In my case, my user name is "dhs" so I will create a new folder named "NineSquares" inside of Mac OS X/Users/dhs/. Now open up the Terminal application. As a reminder, you can find this in Mac OS X/Applications/Utilities/. You may find it useful to drag Terminal to your dock. When Terminal starts up you should see a prompt that looks something like

[localhost:~] <user name>%

Type in the command ls and you will get a listing of the contents of the current directory. You should see NineSquares in the list.

Now we need a simple text editor. You can use emacs, vi, BBEdit, Alpha, or your personal favorite text editor. As your programs get more complicated, it's nice to have a text editor that does context coloring for you and perhaps matches brackets. If you want a smarter editor that does code completion (for example, suggesting the methods that are available to an object), you may want to check out one of the IDEs now available on the Mac. In this article, I'll just use Text Edit. It's free. It comes with Mac OS X and there's nothing really to learn or install.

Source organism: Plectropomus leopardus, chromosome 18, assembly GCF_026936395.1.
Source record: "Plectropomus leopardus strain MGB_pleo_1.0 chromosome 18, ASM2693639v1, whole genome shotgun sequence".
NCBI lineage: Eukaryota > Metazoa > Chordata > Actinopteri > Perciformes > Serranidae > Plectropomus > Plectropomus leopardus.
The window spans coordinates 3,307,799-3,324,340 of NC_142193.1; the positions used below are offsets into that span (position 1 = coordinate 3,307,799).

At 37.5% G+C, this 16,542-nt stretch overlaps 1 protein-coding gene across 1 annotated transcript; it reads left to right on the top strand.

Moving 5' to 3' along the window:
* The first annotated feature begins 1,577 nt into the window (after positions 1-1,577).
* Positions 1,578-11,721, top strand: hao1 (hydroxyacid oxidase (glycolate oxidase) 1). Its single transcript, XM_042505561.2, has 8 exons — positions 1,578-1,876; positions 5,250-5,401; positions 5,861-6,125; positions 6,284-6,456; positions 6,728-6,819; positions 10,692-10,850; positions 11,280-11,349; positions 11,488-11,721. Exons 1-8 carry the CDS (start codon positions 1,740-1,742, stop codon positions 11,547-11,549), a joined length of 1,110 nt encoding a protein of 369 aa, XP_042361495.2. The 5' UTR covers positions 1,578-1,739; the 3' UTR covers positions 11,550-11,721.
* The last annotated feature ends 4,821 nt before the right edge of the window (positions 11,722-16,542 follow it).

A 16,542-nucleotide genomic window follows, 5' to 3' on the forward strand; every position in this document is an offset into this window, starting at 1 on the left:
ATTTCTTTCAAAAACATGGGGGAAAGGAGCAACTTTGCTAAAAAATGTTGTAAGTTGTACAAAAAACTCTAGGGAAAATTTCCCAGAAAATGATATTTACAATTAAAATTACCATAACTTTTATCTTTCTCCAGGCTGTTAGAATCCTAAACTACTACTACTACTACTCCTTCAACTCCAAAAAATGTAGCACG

Start up Text Edit. You'll find it in Mac OS X/Applications. We aren't going to want to save this as Rich Text so select "Make Plain Text" from the Format menu. Now choose "Save As" from the File menu and navigate to the NineSquares folder you just created. Name the file NineSquares.java and click "Save". Text Edit wants to save this as a .txt file but it knows that something may be wrong and it presents you with the following warning.

Screen shot.

Select "Don't append" and you will have created and saved the appropriately named empty document NineSquares.java. Now go ahead and type in the following.

package NineSquares;

import javax.swing.JFrame;

public class NineSquares {
 public static void main( String args[]) {
  JFrame myFrame = new JFrame("Nine Squares");
  myFrame.setVisible(true);
  myFrame.setDefaultCloseOperation(JFrame.EXIT_ON_CLOSE);
 }
}

The execution of the program will begin with the body of the main() method. In this case, we're creating a new JFrame named myFrame that will have "Nine Squares" in the title bar. It would be nice to see what we've created, so we need to make myFrame visible.